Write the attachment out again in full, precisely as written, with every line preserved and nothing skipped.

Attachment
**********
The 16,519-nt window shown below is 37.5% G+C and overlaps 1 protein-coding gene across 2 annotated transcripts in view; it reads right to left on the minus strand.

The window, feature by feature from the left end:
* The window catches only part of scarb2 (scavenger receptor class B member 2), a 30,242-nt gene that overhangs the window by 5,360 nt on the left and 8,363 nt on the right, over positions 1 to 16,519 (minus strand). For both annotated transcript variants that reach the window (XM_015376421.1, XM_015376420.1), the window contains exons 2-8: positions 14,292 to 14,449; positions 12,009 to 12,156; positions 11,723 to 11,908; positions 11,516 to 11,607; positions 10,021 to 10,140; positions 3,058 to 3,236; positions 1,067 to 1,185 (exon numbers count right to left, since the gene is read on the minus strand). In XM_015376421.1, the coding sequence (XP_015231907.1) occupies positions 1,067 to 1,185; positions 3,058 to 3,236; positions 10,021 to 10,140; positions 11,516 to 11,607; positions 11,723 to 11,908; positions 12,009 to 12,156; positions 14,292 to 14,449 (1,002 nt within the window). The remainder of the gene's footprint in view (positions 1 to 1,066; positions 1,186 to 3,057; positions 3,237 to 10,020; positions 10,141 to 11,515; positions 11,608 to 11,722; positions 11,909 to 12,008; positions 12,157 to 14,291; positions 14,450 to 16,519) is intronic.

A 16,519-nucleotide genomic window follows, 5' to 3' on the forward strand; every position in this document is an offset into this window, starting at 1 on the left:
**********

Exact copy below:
The 16,519-nt window shown below is 37.5% G+C and overlaps 1 protein-coding gene across 2 annotated transcripts in view; it reads right to left on the minus strand.

The window, feature by feature from the left end:
* The window catches only part of scarb2 (scavenger receptor class B member 2), a 30,242-nt gene that overhangs the window by 5,360 nt on the left and 8,363 nt on the right, over positions 1 to 16,519 (minus strand). For both annotated transcript variants that reach the window (XM_015376421.1, XM_015376420.1), the window contains exons 2-8: positions 14,292 to 14,449; positions 12,009 to 12,156; positions 11,723 to 11,908; positions 11,516 to 11,607; positions 10,021 to 10,140; positions 3,058 to 3,236; positions 1,067 to 1,185 (exon numbers count right to left, since the gene is read on the minus strand). In XM_015376421.1, the coding sequence (XP_015231907.1) occupies positions 1,067 to 1,185; positions 3,058 to 3,236; positions 10,021 to 10,140; positions 11,516 to 11,607; positions 11,723 to 11,908; positions 12,009 to 12,156; positions 14,292 to 14,449 (1,002 nt within the window). The remainder of the gene's footprint in view (positions 1 to 1,066; positions 1,186 to 3,057; positions 3,237 to 10,020; positions 10,141 to 11,515; positions 11,608 to 11,722; positions 11,909 to 12,008; positions 12,157 to 14,291; positions 14,450 to 16,519) is intronic.

A 16,519-nucleotide genomic window follows, 5' to 3' on the forward strand; every position in this document is an offset into this window, starting at 1 on the left: